They are among the most widely swallowed pills in the world today. “They” are acid-suppressing drugs including:
PROTON PUMP INHIBITORS
• Esomeprazole (Nexium)
• Lansoprazole (Prevacid)
• Omeprazole (Prilosec)
• Pantoprazole (Protonix)
• Rabeprazole (Aciphex)
The FDA considers these drugs so safe it has even allowed some to be sold over the counter. You can now find house-brand generic omeprazole next to Prilosec OTC and generic lansoprazole next to Prevacid 24HR. There is also Zegerid OTC which contains omeprazole and sodium bicarbonate (baking soda). Tens of billions of dollars have been spent on such drugs since the first in this class, Prilosec, was marketed in 1989.
Despite the FDA’s seemingly cavalier attitude about these proton pump inhibitors (PPIs), there is growing reason to be concerned about the safety of strong acid-suppressing drugs. The most recent worry just surfaced in the journal Circulation (online, July 3, 2013).
This brand new research suggests that PPIs may cause heart problems by reducing the flexibility of blood vessels. Although the new study is preliminary, it examined a fundamental mechanism of action of acid-suppressing medications. The investigators discovered that such drugs reduce production of nitric oxide, a natural compound made by the body that helps blood vessels relax.
THINK CIALIS & VIAGRA
These ED drugs work in large part by relaxing arteries in the penis and increasing blood flow to facilitate an erection. They manage this by releasing extra nitric oxide from nerve terminals and the lining of blood vessels. Nitric oxide is essential for blood vessels to relax (a good thing).
In an interview for Newswise, one of the authors of the new study noted:
“We found that PPIs interfere with the ability of blood vessels to relax. PPIs have this adverse effect by reducing the ability of human blood vessels to generate nitric oxide. Nitric oxide generated by the lining of the vessel is known to relax, and to protect, arteries and veins.”
The lead author, John Cooke, MD, PhD, noted:
“The surprising effect that PPIs may impair vascular health needs further investigation. Our work is consistent with previous reports that PPIs may increase the risk of a second heart attack in people that have been hospitalized with an acute coronary syndrome. Patients taking PPIs may wish to speak to their doctors about switching to another drug to protect their stomachs, if they are at risk for a heart attack.”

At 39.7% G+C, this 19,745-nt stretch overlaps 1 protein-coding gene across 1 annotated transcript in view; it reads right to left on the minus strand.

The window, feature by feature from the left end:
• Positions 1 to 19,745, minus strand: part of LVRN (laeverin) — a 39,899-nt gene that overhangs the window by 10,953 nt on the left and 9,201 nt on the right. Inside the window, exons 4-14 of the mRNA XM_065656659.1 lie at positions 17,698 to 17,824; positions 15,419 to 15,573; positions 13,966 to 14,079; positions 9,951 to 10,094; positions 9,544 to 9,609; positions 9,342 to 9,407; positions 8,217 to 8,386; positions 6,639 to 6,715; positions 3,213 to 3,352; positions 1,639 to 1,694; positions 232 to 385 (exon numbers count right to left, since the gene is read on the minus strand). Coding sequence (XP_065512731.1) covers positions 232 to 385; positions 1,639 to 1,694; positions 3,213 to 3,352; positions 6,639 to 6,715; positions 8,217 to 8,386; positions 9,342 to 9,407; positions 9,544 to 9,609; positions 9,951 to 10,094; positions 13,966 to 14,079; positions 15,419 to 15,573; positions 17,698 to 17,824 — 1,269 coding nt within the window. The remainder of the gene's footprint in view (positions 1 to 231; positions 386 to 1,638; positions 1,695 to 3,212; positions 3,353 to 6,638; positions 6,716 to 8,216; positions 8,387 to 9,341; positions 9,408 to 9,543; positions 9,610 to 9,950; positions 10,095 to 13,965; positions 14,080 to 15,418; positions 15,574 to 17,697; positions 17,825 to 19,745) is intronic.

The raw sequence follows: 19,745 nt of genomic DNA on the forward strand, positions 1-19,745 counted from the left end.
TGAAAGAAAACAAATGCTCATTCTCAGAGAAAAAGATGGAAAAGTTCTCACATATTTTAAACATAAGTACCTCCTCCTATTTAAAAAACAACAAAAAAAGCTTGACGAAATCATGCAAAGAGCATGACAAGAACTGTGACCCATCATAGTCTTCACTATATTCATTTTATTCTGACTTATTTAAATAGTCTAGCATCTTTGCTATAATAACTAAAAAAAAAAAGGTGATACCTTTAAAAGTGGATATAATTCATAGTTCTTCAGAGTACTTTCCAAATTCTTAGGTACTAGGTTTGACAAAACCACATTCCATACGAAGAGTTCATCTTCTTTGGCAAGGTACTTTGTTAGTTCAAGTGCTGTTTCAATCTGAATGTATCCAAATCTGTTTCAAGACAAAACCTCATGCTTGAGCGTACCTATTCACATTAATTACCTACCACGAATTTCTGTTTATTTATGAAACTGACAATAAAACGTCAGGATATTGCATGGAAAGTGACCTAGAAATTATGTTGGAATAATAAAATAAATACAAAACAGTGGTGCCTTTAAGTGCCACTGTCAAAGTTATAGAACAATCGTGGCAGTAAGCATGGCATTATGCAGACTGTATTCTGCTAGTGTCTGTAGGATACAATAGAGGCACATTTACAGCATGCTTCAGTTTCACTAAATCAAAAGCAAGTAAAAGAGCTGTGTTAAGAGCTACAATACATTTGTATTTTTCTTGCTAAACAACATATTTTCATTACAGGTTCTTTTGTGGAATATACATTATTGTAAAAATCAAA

Other potential complications of lower levels of nitric oxide may include high blood pressure and a weaker heart. That’s because stiffer blood vessels and vasoconstriction can lead to hypertension and heart failure.
BUT WAIT…THERE’S MORE!
The potential cardiovascular complications of such strong acid-suppressing drugs alone might be cause for great concern. But PPIs have some other worrisome complications. A study published this spring in JAMA Internal Medicine revealed that during the year after discharge from a hospital, older people on high-dose PPIs were more likely to die during the following year than patients who were not on such acid suppressors.
Other research has found that this class of heartburn medicines has been linked with an increased risk of pneumonia, hard-to-treat digestive tract infections caused by C. diff bacteria and fractures brought on by weakened bones. A study published in BMJ (online Jan. 31, 2012) of roughly 80,000 women in the Nurses’ Health Study demonstrated that women who relied on PPIs were 30 to 35 percent more likely to fracture a hip during the following eight years than women not on such drugs. That may be caused in part by reduced calcium and magnesium absorption brought on by PPIs.
We suspect that acid-suppressing drugs are linked to infections because they change the environment of the stomach. Acid is not our enemy. Not only does acid in the stomach help us digest food and absorb nutrients, it also kills unwanted bacteria. When those bugs are allowed to flourish (because of less acid), there appears to be an increased risk for infection (both in our lungs and in our digestive tracts).
Such drugs may also increase the risk for magnesium deficiency, which can lead to irregular heart rhythms. In addition to magnesium, long-term use of PPIs may trigger a deficiency of vitamin B12. This could result in nerve pain, confusion and memory problems, as well as blood abnormalities.
GETTING OFF PPIS CAN BE A CHALLENGE